What happens when patients make false accusations of abuse against nurses??

  1. 0
    Is there anything that can protect nurse's from false accusations of abuse from patients? I am not a nurse yet (start nursing program in Jan) but this is something I think about and it gives me anxiety. I would hate to lose my license over something I didn't do
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  3. 6 Comments so far...

  4. 0
    Chart chart and chart!
    If you are in a situation that gives you any niggling of doubt as to whether or not it's going to come down to "he said-she said", chart everything.
    We sometimes get patients who have a history of false accusations and lawsuits.
    We tread very lightly.
    We use each other as witnesses in our interactions with these patients... and we chart.
    Usually, there is some indication in the patient's history that the patient is a troublemaker, so complaints may not go very far.
    Can you totally forsee these situations all the time?
    No.
    Fortunately, it doesn't happen all that often.
  5. 4
    And get your own malpractice insurance.
    Not_A_Hat_Person, MzMouse, One1, and 1 other like this.
  6. 0
    As hygiene queen said, the pts who make a habit of this are usually well known and no one takes them seriously. LTC is especially known for this. It makes sense when you think about it. These residents are in an utterly powerless, dependent position. The potential to make accusations is really the only form of power they have left. So they seize upon it and accuse every aide who walks past their room of stealing the wadded up two dollars under the pillow. After a while nobody listens to them. It can develop into "the little boy who cried wolf" situations.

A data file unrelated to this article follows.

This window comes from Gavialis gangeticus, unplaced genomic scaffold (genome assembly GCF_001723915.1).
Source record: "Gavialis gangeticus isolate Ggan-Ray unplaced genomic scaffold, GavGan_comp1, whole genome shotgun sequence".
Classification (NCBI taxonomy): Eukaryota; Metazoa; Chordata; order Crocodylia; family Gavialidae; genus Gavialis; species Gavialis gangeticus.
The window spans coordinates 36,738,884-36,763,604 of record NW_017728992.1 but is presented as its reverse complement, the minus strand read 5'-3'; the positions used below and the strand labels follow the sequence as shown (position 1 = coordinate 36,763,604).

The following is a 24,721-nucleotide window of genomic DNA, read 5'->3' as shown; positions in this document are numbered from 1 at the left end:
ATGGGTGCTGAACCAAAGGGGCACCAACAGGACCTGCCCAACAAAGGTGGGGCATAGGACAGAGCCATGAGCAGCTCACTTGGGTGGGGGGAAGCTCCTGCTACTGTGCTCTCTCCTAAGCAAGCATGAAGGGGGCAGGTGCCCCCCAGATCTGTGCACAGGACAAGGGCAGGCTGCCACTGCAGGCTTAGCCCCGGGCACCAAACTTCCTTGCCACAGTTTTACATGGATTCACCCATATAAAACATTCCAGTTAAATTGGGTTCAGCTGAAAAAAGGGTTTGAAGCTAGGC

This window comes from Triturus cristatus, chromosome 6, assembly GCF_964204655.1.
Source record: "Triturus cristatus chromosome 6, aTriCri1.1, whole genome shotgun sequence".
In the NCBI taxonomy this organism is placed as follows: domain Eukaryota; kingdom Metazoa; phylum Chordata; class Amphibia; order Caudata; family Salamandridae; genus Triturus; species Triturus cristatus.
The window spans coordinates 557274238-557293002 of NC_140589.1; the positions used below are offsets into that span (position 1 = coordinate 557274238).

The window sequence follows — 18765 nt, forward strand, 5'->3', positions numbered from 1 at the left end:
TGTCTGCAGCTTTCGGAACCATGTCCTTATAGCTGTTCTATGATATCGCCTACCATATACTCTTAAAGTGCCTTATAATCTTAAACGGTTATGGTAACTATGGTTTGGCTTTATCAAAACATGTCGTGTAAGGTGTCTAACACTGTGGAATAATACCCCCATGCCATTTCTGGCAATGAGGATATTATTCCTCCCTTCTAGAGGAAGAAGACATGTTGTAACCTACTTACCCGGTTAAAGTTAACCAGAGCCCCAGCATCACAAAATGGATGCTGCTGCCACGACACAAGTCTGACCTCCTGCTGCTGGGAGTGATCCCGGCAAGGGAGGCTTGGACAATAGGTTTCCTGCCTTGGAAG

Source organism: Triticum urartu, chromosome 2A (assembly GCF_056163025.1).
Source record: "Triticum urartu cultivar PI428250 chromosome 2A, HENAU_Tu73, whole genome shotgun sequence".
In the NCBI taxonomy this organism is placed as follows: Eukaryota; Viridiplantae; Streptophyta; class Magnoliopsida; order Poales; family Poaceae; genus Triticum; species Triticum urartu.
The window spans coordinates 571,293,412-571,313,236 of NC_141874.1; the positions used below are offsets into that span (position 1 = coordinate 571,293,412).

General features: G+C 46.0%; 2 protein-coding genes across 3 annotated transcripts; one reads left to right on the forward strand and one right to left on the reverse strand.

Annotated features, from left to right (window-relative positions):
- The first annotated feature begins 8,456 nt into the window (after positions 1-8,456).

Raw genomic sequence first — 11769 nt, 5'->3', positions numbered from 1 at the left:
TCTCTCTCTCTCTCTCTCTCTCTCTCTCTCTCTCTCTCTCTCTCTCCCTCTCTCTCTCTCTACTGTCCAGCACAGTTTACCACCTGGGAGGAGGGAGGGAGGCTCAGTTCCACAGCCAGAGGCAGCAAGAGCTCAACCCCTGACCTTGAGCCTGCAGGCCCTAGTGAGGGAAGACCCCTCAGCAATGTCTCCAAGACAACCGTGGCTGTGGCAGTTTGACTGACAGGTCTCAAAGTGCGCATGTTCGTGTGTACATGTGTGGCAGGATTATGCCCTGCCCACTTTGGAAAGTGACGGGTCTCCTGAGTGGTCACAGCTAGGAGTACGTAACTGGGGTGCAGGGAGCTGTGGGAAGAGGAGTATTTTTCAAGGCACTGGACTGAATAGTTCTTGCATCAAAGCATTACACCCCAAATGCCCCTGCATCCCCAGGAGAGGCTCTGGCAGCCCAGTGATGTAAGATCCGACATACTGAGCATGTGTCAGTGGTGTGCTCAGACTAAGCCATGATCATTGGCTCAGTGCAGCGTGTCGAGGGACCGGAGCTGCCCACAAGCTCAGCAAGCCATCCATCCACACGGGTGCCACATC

As already said, nurses getting into real trouble over this happens less often than you'd think. Any health care professional worth his salt can smell a BS fairy story a mile away. But chart everything to CYA.
  7. 0
    Patients with histories of multiple complaints, accusations, and allegations always receive care with two employees in the room at my workplace.

    The presence of two employees in the room totally reduces the likelihood that a false allegation will ever be proved or substantiated because, if one worker is accused wrongly, the other person can vouch for the worker and say, "I was in the room and nothing happened."
  8. 0
    Being professional and following good nursing practice is your best defense. Don't let your fears get ahead of you, there are many other things to spend your energy on. Good luck.
  9. 0
    With re-imbursement being dependent on "patient satisfaction scores" to a certain extent, my current hospital takes every single complaint seriously, no matter how trivial or ridiculous. I don't know what you mean by "abuse," but my hospital's managers make a big, huge deal out of any complaint, whether you are guilty or not. You can chart meticulously, but when it comes down to your word against the "client's," the client usually wins. I agree it is a good idea to have someone else with you when dealing with known complainers, but that is not always possible. (We have to enter a patient's room every hour and document on a sheet in the room that we did, and finding someone to go with you every hour is a challenge.) Once upon a time, you could usually recognize bogus abuse complaints, but now every complaint is "valid."


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